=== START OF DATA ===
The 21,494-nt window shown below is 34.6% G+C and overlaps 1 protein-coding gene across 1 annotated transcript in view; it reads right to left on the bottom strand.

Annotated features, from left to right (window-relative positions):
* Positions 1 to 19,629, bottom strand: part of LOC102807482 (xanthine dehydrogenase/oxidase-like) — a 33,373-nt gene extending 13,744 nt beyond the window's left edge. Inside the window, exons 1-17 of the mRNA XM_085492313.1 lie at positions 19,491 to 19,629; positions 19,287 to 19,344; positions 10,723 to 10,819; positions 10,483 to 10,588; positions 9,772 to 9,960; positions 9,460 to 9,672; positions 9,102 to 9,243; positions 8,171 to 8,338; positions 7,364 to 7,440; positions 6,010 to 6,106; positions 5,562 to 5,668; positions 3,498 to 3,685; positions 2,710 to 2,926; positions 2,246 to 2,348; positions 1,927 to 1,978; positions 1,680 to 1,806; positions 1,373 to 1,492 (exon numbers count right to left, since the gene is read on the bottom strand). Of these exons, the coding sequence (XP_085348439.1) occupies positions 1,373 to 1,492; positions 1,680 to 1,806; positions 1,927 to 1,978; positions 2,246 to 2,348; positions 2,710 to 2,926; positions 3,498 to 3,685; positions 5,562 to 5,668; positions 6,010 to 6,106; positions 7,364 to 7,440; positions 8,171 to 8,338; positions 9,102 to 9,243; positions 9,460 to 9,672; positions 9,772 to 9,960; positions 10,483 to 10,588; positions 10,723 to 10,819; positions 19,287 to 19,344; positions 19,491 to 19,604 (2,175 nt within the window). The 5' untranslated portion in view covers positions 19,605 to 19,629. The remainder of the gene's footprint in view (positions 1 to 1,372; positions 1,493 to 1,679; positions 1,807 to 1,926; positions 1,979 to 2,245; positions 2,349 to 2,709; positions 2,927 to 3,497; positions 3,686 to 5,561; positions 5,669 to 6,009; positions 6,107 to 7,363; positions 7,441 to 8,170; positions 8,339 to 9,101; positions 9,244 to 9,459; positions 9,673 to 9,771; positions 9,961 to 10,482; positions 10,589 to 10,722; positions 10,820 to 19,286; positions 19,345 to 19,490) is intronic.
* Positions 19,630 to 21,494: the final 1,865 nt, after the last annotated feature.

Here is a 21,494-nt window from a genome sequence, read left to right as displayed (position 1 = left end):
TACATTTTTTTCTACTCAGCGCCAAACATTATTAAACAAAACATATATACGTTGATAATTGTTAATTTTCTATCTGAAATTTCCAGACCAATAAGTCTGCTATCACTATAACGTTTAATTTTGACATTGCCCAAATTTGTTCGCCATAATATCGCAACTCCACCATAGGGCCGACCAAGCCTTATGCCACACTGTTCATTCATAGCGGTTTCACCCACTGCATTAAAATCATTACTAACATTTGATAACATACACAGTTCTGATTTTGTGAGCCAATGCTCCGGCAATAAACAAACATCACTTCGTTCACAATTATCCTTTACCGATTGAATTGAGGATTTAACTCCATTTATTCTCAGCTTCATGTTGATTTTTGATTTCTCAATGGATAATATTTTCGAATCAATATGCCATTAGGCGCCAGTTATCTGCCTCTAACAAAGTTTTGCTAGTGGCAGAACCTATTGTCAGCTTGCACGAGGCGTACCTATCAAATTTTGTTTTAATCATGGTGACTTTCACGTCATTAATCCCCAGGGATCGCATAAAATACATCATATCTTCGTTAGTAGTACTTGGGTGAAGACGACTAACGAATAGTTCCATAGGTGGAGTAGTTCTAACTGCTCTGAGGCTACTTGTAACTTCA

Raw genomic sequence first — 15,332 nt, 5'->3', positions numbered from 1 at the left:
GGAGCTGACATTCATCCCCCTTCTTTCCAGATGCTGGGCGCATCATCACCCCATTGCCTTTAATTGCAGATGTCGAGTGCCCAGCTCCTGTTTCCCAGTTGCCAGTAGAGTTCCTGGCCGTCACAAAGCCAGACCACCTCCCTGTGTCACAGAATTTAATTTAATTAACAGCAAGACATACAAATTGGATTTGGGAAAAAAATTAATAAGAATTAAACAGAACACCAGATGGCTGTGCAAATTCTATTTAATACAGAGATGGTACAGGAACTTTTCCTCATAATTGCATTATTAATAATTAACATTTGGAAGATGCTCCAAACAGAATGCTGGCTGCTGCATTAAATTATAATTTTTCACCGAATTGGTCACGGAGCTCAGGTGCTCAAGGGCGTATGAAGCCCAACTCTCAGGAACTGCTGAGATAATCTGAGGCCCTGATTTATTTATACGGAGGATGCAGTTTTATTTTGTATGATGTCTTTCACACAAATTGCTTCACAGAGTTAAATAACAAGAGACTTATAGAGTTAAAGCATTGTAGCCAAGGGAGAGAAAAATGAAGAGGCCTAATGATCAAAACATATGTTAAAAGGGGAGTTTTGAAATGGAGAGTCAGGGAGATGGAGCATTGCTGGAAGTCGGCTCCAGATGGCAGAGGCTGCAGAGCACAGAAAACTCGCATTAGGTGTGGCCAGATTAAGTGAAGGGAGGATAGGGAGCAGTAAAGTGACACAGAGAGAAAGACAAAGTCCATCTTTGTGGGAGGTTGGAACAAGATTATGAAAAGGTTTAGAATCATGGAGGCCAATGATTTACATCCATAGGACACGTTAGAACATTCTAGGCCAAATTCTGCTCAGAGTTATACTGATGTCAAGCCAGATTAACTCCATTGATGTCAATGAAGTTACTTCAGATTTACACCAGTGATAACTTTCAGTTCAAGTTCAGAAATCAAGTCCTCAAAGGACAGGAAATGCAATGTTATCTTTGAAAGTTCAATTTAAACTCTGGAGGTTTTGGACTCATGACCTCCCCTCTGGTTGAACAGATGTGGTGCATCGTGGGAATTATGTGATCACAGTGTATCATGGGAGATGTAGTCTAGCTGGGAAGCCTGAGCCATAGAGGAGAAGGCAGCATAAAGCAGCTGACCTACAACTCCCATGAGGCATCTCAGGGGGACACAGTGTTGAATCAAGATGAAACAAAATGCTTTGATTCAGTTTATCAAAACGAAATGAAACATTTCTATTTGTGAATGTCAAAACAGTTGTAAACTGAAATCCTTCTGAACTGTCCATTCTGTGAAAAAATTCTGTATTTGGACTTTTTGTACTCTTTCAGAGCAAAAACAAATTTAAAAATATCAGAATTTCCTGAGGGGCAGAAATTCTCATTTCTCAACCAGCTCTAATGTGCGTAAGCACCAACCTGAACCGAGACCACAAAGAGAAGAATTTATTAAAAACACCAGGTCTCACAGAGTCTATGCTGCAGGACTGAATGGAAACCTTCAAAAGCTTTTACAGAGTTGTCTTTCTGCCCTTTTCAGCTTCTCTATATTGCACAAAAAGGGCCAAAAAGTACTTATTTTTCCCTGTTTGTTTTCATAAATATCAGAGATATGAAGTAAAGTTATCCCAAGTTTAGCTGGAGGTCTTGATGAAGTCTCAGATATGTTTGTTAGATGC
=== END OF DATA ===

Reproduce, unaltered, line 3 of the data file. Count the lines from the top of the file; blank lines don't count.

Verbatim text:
* Positions 1 to 19,629, bottom strand: part of LOC102807482 (xanthine dehydrogenase/oxidase-like) — a 33,373-nt gene extending 13,744 nt beyond the window's left edge. Inside the window, exons 1-17 of the mRNA XM_085492313.1 lie at positions 19,491 to 19,629; positions 19,287 to 19,344; positions 10,723 to 10,819; positions 10,483 to 10,588; positions 9,772 to 9,960; positions 9,460 to 9,672; positions 9,102 to 9,243; positions 8,171 to 8,338; positions 7,364 to 7,440; positions 6,010 to 6,106; positions 5,562 to 5,668; positions 3,498 to 3,685; positions 2,710 to 2,926; positions 2,246 to 2,348; positions 1,927 to 1,978; positions 1,680 to 1,806; positions 1,373 to 1,492 (exon numbers count right to left, since the gene is read on the bottom strand). Of these exons, the coding sequence (XP_085348439.1) occupies positions 1,373 to 1,492; positions 1,680 to 1,806; positions 1,927 to 1,978; positions 2,246 to 2,348; positions 2,710 to 2,926; positions 3,498 to 3,685; positions 5,562 to 5,668; positions 6,010 to 6,106; positions 7,364 to 7,440; positions 8,171 to 8,338; positions 9,102 to 9,243; positions 9,460 to 9,672; positions 9,772 to 9,960; positions 10,483 to 10,588; positions 10,723 to 10,819; positions 19,287 to 19,344; positions 19,491 to 19,604 (2,175 nt within the window). The 5' untranslated portion in view covers positions 19,605 to 19,629. The remainder of the gene's footprint in view (positions 1 to 1,372; positions 1,493 to 1,679; positions 1,807 to 1,926; positions 1,979 to 2,245; positions 2,349 to 2,709; positions 2,927 to 3,497; positions 3,686 to 5,561; positions 5,669 to 6,009; positions 6,107 to 7,363; positions 7,441 to 8,170; positions 8,339 to 9,101; positions 9,244 to 9,459; positions 9,673 to 9,771; positions 9,961 to 10,482; positions 10,589 to 10,722; positions 10,820 to 19,286; positions 19,345 to 19,490) is intronic.